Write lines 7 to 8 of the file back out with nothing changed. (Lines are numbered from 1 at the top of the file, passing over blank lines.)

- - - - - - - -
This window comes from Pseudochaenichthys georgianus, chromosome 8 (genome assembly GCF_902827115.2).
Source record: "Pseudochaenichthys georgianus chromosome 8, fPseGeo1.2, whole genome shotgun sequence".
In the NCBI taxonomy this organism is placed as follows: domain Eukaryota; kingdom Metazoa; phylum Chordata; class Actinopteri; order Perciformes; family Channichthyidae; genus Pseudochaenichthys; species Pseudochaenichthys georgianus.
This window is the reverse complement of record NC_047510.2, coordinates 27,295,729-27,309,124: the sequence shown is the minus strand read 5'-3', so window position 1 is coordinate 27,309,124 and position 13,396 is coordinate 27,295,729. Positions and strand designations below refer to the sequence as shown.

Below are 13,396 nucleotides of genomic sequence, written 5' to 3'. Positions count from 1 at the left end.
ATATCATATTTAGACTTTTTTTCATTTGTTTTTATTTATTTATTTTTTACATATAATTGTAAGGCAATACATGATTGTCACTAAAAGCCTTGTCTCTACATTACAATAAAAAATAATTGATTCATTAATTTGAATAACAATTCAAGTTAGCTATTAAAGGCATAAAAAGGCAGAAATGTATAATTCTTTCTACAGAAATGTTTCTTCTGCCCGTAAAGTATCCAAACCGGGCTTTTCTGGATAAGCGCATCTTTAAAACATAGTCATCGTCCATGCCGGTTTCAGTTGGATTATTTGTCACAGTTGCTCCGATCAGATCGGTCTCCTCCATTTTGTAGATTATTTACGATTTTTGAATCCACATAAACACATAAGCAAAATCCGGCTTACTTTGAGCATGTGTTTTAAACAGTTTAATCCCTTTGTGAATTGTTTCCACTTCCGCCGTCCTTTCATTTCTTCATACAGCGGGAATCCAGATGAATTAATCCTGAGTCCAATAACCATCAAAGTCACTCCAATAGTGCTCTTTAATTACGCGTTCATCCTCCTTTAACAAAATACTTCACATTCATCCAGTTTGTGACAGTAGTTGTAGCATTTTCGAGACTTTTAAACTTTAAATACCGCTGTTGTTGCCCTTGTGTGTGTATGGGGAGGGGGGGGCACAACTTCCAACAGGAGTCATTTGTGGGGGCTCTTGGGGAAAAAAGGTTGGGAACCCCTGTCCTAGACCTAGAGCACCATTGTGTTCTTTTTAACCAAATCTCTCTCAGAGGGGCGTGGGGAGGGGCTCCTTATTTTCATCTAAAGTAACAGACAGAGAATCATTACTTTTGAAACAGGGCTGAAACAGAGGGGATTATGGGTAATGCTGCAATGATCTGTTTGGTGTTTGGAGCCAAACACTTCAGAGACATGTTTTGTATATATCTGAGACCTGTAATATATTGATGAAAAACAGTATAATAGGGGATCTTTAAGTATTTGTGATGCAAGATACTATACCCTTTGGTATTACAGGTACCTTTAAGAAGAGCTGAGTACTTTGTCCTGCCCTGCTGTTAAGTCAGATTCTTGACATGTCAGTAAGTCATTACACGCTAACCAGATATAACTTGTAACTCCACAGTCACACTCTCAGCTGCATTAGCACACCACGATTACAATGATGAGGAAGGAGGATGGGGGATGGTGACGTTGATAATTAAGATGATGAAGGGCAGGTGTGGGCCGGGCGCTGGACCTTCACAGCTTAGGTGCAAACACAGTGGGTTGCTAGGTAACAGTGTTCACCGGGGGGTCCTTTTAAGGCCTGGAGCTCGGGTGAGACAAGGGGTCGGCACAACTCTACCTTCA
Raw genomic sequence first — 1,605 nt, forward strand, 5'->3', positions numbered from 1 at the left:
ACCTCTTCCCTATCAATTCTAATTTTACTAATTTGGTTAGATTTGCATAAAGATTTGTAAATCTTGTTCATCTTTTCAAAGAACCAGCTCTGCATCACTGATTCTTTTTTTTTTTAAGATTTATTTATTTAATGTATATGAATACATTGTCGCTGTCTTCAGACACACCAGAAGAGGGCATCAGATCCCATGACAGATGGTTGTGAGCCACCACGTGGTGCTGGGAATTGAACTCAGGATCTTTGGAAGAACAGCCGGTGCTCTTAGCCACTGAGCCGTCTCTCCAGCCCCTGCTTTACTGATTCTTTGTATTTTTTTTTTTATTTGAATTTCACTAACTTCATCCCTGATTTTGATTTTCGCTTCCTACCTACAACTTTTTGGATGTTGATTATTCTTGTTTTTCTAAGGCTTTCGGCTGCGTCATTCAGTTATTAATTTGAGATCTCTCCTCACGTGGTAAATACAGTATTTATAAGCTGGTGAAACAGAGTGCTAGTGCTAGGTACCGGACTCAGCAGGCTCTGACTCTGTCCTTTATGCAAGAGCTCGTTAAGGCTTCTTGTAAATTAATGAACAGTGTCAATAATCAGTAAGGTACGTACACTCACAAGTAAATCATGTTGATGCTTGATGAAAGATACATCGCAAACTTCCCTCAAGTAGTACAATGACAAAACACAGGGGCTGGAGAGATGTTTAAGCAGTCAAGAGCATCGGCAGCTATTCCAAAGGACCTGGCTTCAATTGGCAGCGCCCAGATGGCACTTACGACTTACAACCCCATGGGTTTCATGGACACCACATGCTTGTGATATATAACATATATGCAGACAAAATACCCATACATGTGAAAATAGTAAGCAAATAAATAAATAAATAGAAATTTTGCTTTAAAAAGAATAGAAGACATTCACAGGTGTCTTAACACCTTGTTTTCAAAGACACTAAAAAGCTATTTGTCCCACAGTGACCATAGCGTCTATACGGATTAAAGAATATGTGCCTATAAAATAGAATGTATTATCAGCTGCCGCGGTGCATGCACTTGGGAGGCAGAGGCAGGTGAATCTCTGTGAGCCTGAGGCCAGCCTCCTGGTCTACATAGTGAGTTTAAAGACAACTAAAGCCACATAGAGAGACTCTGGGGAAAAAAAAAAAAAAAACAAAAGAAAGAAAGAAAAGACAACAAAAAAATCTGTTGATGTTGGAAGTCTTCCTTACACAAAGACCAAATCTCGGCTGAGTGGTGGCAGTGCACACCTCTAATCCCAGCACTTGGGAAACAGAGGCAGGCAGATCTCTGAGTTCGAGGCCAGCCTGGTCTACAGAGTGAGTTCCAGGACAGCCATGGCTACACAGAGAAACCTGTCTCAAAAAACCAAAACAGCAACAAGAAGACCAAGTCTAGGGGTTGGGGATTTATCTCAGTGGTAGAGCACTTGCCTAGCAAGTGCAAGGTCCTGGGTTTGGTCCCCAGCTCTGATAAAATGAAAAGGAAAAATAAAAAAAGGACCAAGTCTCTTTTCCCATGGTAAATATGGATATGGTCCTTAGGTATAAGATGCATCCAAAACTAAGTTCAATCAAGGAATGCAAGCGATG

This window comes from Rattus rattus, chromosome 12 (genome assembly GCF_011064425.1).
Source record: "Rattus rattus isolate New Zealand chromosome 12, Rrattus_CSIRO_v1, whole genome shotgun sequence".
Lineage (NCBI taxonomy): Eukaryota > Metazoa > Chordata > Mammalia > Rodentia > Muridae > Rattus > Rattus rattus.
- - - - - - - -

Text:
Raw genomic sequence first — 1,605 nt, forward strand, 5'->3', positions numbered from 1 at the left:
ACCTCTTCCCTATCAATTCTAATTTTACTAATTTGGTTAGATTTGCATAAAGATTTGTAAATCTTGTTCATCTTTTCAAAGAACCAGCTCTGCATCACTGATTCTTTTTTTTTTTAAGATTTATTTATTTAATGTATATGAATACATTGTCGCTGTCTTCAGACACACCAGAAGAGGGCATCAGATCCCATGACAGATGGTTGTGAGCCACCACGTGGTGCTGGGAATTGAACTCAGGATCTTTGGAAGAACAGCCGGTGCTCTTAGCCACTGAGCCGTCTCTCCAGCCCCTGCTTTACTGATTCTTTGTATTTTTTTTTTTATTTGAATTTCACTAACTTCATCCCTGATTTTGATTTTCGCTTCCTACCTACAACTTTTTGGATGTTGATTATTCTTGTTTTTCTAAGGCTTTCGGCTGCGTCATTCAGTTATTAATTTGAGATCTCTCCTCACGTGGTAAATACAGTATTTATAAGCTGGTGAAACAGAGTGCTAGTGCTAGGTACCGGACTCAGCAGGCTCTGACTCTGTCCTTTATGCAAGAGCTCGTTAAGGCTTCTTGTAAATTAATGAACAGTGTCAATAATCAGTAAGGTACGTACACTCACAAGTAAATCATGTTGATGCTTGATGAAAGATACATCGCAAACTTCCCTCAAGTAGTACAATGACAAAACACAGGGGCTGGAGAGATGTTTAAGCAGTCAAGAGCATCGGCAGCTATTCCAAAGGACCTGGCTTCAATTGGCAGCGCCCAGATGGCACTTACGACTTACAACCCCATGGGTTTCATGGACACCACATGCTTGTGATATATAACATATATGCAGACAAAATACCCATACATGTGAAAATAGTAAGCAAATAAATAAATAAATAGAAATTTTGCTTTAAAAAGAATAGAAGACATTCACAGGTGTCTTAACACCTTGTTTTCAAAGACACTAAAAAGCTATTTGTCCCACAGTGACCATAGCGTCTATACGGATTAAAGAATATGTGCCTATAAAATAGAATGTATTATCAGCTGCCGCGGTGCATGCACTTGGGAGGCAGAGGCAGGTGAATCTCTGTGAGCCTGAGGCCAGCCTCCTGGTCTACATAGTGAGTTTAAAGACAACTAAAGCCACATAGAGAGACTCTGGGGAAAAAAAAAAAAAAAACAAAAGAAAGAAAGAAAAGACAACAAAAAAATCTGTTGATGTTGGAAGTCTTCCTTACACAAAGACCAAATCTCGGCTGAGTGGTGGCAGTGCACACCTCTAATCCCAGCACTTGGGAAACAGAGGCAGGCAGATCTCTGAGTTCGAGGCCAGCCTGGTCTACAGAGTGAGTTCCAGGACAGCCATGGCTACACAGAGAAACCTGTCTCAAAAAACCAAAACAGCAACAAGAAGACCAAGTCTAGGGGTTGGGGATTTATCTCAGTGGTAGAGCACTTGCCTAGCAAGTGCAAGGTCCTGGGTTTGGTCCCCAGCTCTGATAAAATGAAAAGGAAAAATAAAAAAAGGACCAAGTCTCTTTTCCCATGGTAAATATGGATATGGTCCTTAGGTATAAGATGCATCCAAAACTAAGTTCAATCAAGGAATGCAAGCGATG